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Cairo Opera House: 40 years of an ongoing mystery

Egyptian documentary film director Kamal Abdel Aziz reopens the files of the mysterious burning of Cairo Opera House in his short film “The Burning of the Cairo Opera House 1971”

Farah Montasser, Sunday 9 Jan 2011
Old Opera House
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Marking its 140th anniversary in 2011, Egyptian documentary film director, Kamal Abdel Aziz reopens the files on the mysterious burning of Cairo Opera House, one of the top five in the world, in his short film “The Burning of  Cairo Opera House, 1971”. 

The documentary, containing  a collection of footage and interviews collected by Abdel Aziz over the past four years,  premiered on Saturday 8 January by the Supreme Council of Culture at Cairo Opera House grounds.

The mysteries of Egypt

Screening of the movie was followed by a press conference during which film critic Sameer Fareed and history professor Mohamed Afifi, discussed the issues generated by the film. "I hope to re-screen the movie in the near future, along with my new projects, unveiling yet more of the mysteries of Egypt," Kamal Abdel Aziz told Ahram Online.

The documentary featured eyewitness accounts from people who were attached to the opera house at the time, including Magda Saleh, the former prima ballerina, opera singers Hassan Kami, Ratiba Hefny, Violet Makkar and Gregoire Partimaine. Pianist Aldo Magniato, musician Abdel Hamid Gad, and conductor Mostafa Nagi also shared their experiences at the blazing scene of their ‘second home’. The star of the show was Hag Sameer, an in-house carpenter who said, “Working at the Opera House gave me prestige among my community. It was like working for the Ministry of External Affairs in Egypt.”

Khedive Ismail built the Khedival (Royal) Opera House in 1869 to celebrate the opening of the Suez canal,  increasing Egypt’s debts to LE 9 million. However, “the true initiative behind the building of the Royal Opera House remains unknown,” according to professor of  Egyptian history Mohamed Affify.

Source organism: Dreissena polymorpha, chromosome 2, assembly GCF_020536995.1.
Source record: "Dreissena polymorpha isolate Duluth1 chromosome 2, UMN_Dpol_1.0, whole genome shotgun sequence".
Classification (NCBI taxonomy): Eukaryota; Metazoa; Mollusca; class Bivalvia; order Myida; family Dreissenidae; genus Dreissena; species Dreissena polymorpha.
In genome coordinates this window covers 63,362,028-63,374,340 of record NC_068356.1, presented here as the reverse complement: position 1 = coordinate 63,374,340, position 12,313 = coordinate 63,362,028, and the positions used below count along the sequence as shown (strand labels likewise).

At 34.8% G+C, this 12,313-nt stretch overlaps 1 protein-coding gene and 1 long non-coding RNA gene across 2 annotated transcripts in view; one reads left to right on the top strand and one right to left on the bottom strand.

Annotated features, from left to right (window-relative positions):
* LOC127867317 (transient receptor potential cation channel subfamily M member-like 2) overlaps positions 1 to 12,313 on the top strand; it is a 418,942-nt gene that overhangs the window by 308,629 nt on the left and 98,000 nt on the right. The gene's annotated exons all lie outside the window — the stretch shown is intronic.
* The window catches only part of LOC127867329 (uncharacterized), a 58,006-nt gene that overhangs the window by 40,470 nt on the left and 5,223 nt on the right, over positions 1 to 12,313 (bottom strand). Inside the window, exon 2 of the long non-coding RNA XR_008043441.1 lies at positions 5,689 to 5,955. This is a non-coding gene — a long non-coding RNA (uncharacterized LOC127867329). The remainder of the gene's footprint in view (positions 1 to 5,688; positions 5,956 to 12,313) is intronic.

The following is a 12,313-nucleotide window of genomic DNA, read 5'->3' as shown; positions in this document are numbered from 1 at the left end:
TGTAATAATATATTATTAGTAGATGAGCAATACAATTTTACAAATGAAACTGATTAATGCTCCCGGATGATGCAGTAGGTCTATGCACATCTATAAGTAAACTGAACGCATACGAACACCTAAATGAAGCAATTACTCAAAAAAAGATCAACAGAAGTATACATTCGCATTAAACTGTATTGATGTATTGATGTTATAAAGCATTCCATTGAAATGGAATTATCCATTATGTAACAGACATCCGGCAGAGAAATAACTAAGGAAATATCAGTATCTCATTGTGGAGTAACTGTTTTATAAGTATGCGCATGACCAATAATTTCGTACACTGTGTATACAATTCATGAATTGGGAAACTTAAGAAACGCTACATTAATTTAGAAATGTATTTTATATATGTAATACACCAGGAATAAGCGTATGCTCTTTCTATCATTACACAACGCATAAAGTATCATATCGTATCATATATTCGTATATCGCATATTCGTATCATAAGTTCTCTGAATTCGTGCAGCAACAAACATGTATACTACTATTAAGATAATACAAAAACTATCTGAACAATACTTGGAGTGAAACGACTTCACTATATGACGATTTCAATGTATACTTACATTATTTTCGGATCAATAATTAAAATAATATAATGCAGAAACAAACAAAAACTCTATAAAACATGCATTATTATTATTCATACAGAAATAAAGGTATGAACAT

An eternal symbol of drama and music

In his interview, Hassan Kami says, “It created a cultural headquarters in order to identify Egypt’s heritage, carry on its legacy and educate its people.”  The Royal Opera House was to give Egypt a rebirth, transforming the first civilisation in the world from a part of the Islamic Ottoman empire to a modern and independent country. It was meant to be an eternal symbol of drama and music.

Located next to  the Azbakeya Gardens and Abdeen palace, also built by the Khedive, the opera house stood at the centre of the city, overlooking Ismailiyya Cairo (the modern city of Cairo) from one side and Fatemite Cairo (Islamic Cairo) from the other. Ironically, there was a fire station around the corner only a few minutes away, in case of emergency. Moreover, the architectural design included an emergency room next to the stage, with two fire officers in attendance on morning and night shifts.

Egypt was set to become one of most beautiful cities of the modern world, with its own identity, culture, arts and music. The opening night was a historical event with Verdi’s masterpiece, Rigoletto  performed on its 850-seat stage. Two years later, the Khedive commissioned Antonio Ghislanzoni to write and Giuseppe Verdi to compose the world-famous opera Aida, with its passionate music and powerful, dramatic heroes and scenes. In 1871, Aida had its world premiere at the Khedival Opera House.

The opera house building held a huge musical library and museum, which held the original handwritten composition notes of Verdi. Those were reported as stolen from the museum back in 1970 though  Saleh Abdoun, the former director dropped the investigations into the case. The incident was highlighted by eyewitnesses, Abdel Hamid Gad and Mosafa Nagi.

Completely destroyed in three days

Sadly, a hundred years later and instead of celebrating Aida’s 100th year anniversary, the fire starting from an unknown source, completely destroyed the opera house in three days. The film provides rare footage of helpless firemen with only two hoses trying desperately to save an important part of Egypt’s heritage while others attempted to stretch a hose across Ibrahim Pasha square in Downtown Cairo, to reach the opera house. The hose had several leaks which the firemen tied with knotted cloth. Magda Saleh described how  “The hoses were totally inadequate and we stood there crying. I wished that our tears were enough to put the fire out.”

“The Opera House was robbed then burned,” says film critic Sameer Fareed. “How can golden artifacts disappear?” he asks. “Gold melts in fire but does not disappear!” All witnesses agree that it was a political attack on former Egyptian President Anwar Sadat, yet the truth was buried underneath the ashes. Today, a public car park carries the name: “The Opera Garage”.

A part of Egyptian culture doomed forever.

 

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